4 Ways to Improve Your Creative Focus

It’s probably not much of a surprise to you that I write a lot. Between all of my weekly projects–paid columns and feature articles, blog posts, ebooks, social media posts, emails, and myriad other obligations–I’d estimate I log anywhere from 2,000 to 4,000 words per week. That’s about 8 to 16 or so pages. I’m not trying to brag. Ok, maybe I am a little. I’ve never done the math and I’m astonished at how much I can produce.

However, despite my many wishes and prayers, those words don’t magically flow from my fingertips with ease. Writing takes focus. I’m going to get really honest here:

Focus is a bitch.

Thankfully, I learned how to control it.

But before I did,

* not a single email, Facebook post, Twitter message, and Instagram photo got by me;
* the kitchen, bedroom, and bathroom were always immaculately clean;
* grocery store runs to stock up on essentials despite a full refrigerator were more frequent;
* and I’d catch up on phone calls to mom, my best friend, and anyone other available person.

As a writer or creator, does any of this sound familiar to you?

I can’t tell you the lengths I’ve gone to avoid sitting down to my laptop to write. However, throughout the past 20 or so years as a writer I’ve figured out how to wrestle my focus into submission. Because I like you, I’m going to tell you how I did it, too. Proceed with caution–your kitchen may never sparkle again.

Focus Tip #1: Schedule It. This is a tip that hearkens back to my lowly days as a college student. Nearly all of my professors told me that I needed to schedule time to write. And then, just write. This is the same tip that made me want to punch my professors in the face. But I didn’t. Instead, I listened to them and learned how right they were. The thing is that you can’t wait for the creativity gods to bless you. You will never write a word if you wait for them. Instead, you have to make an appointment. This will be tough at first, and all of those nonessential chores will start calling your name. Don’t listen to them. Even if you don’t write a single word, you must sit there for the time allotted. It’s like training yourself to get to bed by 10 every night. It’s a struggle at first, but then your body gets used to it and no longer resists you. Be sure to schedule your sessions at the exact time each day. Your body and mind will eventually recognize the routine and the words will flow more easily.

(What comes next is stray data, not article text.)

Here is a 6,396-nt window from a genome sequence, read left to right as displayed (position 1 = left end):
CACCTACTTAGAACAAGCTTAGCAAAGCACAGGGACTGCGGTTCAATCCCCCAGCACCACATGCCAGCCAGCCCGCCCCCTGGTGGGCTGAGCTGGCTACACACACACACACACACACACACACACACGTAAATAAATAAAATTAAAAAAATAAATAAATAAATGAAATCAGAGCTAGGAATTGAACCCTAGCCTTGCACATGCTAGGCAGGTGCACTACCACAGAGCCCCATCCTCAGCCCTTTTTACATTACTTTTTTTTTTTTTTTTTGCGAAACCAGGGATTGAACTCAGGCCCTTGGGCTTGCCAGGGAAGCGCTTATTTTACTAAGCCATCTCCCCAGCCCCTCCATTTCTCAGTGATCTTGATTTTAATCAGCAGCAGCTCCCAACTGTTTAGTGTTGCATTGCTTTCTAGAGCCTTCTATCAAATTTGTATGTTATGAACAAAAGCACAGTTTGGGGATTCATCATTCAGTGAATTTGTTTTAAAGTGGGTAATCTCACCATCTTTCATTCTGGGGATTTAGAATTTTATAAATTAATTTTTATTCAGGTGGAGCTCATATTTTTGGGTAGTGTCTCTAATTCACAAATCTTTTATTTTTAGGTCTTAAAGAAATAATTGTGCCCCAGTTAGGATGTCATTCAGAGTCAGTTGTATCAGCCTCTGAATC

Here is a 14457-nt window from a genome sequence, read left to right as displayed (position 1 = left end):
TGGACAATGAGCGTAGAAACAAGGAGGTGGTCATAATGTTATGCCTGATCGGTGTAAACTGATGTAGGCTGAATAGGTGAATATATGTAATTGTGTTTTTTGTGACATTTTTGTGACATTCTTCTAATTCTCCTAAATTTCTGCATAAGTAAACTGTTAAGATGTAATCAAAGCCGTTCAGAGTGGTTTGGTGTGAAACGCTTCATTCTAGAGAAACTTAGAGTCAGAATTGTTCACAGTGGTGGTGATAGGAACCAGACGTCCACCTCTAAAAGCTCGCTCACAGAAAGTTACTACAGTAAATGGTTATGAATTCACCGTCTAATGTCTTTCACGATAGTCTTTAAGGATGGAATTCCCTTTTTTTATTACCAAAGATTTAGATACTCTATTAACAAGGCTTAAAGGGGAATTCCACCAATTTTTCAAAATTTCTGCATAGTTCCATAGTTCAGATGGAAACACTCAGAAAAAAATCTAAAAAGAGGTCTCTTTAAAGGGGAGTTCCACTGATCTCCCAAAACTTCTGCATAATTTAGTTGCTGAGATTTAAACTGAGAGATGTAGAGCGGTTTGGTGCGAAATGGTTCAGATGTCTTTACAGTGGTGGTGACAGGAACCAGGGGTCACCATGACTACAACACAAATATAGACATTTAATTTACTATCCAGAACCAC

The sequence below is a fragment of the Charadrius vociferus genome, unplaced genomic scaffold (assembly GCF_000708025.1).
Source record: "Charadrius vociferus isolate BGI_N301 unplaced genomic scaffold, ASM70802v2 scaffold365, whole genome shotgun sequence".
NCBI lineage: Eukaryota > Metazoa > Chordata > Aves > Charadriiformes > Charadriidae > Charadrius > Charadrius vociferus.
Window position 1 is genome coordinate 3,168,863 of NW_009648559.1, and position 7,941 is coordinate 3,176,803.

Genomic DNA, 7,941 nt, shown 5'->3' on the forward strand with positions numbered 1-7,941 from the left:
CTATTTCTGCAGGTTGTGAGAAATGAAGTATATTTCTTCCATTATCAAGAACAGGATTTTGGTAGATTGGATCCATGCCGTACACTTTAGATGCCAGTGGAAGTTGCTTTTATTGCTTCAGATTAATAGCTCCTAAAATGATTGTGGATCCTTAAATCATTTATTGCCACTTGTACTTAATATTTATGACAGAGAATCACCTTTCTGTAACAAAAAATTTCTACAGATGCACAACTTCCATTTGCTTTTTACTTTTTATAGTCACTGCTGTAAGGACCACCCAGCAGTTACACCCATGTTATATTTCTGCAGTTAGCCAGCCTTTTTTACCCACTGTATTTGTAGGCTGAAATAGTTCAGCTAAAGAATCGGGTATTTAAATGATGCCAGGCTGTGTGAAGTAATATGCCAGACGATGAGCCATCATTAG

Focus Tip #2: Shut It Down. Turn off your cell phone, push notifications, email alerts, and any other element of distraction. You may think you’re strong enough to resist the “dings” and “bells,” but you’re not. Unless I’ve got a pressing phone call I place my phone in another room or somewhere out of sight so that I’m not tempted to pick it up. Turn off your internet for the ultimate safeguard.

Focus Tip #3: Set the Stage. In a previous post I suggested setting up an environment that promotes creativity. This might take the form of your favorite pictures or sayings. Or maybe light an aromatic candle. I’m from a small, rural town, but live in a large, urban city. So I like to surround myself with plants; I might also play some sounds of nature. I’m kooky like that. This also dovetails with tip 1 in that the more “routine” you create around your writing time–within reason, of course; don’t let your routine become distraction–the quicker your brain and body will get with the program.

Focus Tip #4: Warm Up. You wouldn’t go into a workout with a cold body because you increase injury potential and decrease performance potential. The same goes for writing. Once your stage is set and you’re ready to write, pull out a stop watch and set it for 2 or 3 minutes. Hit start and write about anything and everything that comes to mind until the bell rings. Don’t censor yourself and forget about grammar and punctuation. Just go. Don’t even write about your topic. You’ll be surprised by the great content you produce.

I want you to know that I still struggle with focus every time I sit down to write. Some days it’s easy to sit down and finish a writing project while other days pose far greater challenges. Success comes from patience and persistence.

And it might be comforting for you to know that the greats also struggle . . .

As Maya Angelou says, “What I try to do is write. I may write for two weeks ‘the cat sat on the mat, that is that, not a rat,’… And it might be just the most boring and awful stuff. But I try. When I’m writing, I write. And then it’s as if the muse is convinced that I’m serious and says, ‘Okay. Okay. I’ll come.'”

Do you have any focus tips that I didn’t include here? I’d love to hear about it. Post them in the comments section below.

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